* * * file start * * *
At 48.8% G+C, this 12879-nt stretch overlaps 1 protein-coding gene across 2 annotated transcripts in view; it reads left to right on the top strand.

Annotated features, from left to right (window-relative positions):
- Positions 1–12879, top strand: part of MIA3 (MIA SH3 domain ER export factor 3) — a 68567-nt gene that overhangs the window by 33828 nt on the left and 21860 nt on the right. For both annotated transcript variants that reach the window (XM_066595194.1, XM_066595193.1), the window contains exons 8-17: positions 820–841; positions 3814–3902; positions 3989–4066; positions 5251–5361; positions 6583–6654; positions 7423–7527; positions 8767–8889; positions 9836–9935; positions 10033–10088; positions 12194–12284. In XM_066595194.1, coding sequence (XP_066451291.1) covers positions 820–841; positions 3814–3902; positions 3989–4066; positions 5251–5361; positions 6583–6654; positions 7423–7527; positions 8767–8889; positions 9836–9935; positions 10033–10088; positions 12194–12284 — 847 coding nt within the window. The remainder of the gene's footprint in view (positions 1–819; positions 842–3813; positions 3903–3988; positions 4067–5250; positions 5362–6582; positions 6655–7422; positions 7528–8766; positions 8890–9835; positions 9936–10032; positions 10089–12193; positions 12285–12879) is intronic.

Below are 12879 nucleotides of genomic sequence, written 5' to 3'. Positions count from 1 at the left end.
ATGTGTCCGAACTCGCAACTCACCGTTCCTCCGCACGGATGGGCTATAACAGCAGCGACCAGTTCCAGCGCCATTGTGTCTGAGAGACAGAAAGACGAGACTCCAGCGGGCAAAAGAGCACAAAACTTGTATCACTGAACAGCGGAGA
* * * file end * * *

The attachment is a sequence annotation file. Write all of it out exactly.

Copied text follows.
At 48.8% G+C, this 12879-nt stretch overlaps 1 protein-coding gene across 2 annotated transcripts in view; it reads left to right on the top strand.

Annotated features, from left to right (window-relative positions):
- Positions 1–12879, top strand: part of MIA3 (MIA SH3 domain ER export factor 3) — a 68567-nt gene that overhangs the window by 33828 nt on the left and 21860 nt on the right. For both annotated transcript variants that reach the window (XM_066595194.1, XM_066595193.1), the window contains exons 8-17: positions 820–841; positions 3814–3902; positions 3989–4066; positions 5251–5361; positions 6583–6654; positions 7423–7527; positions 8767–8889; positions 9836–9935; positions 10033–10088; positions 12194–12284. In XM_066595194.1, coding sequence (XP_066451291.1) covers positions 820–841; positions 3814–3902; positions 3989–4066; positions 5251–5361; positions 6583–6654; positions 7423–7527; positions 8767–8889; positions 9836–9935; positions 10033–10088; positions 12194–12284 — 847 coding nt within the window. The remainder of the gene's footprint in view (positions 1–819; positions 842–3813; positions 3903–3988; positions 4067–5250; positions 5362–6582; positions 6655–7422; positions 7528–8766; positions 8890–9835; positions 9936–10032; positions 10089–12193; positions 12285–12879) is intronic.

Below are 12879 nucleotides of genomic sequence, written 5' to 3'. Positions count from 1 at the left end.
ATGTGTCCGAACTCGCAACTCACCGTTCCTCCGCACGGATGGGCTATAACAGCAGCGACCAGTTCCAGCGCCATTGTGTCTGAGAGACAGAAAGACGAGACTCCAGCGGGCAAAAGAGCACAAAACTTGTATCACTGAACAGCGGAGA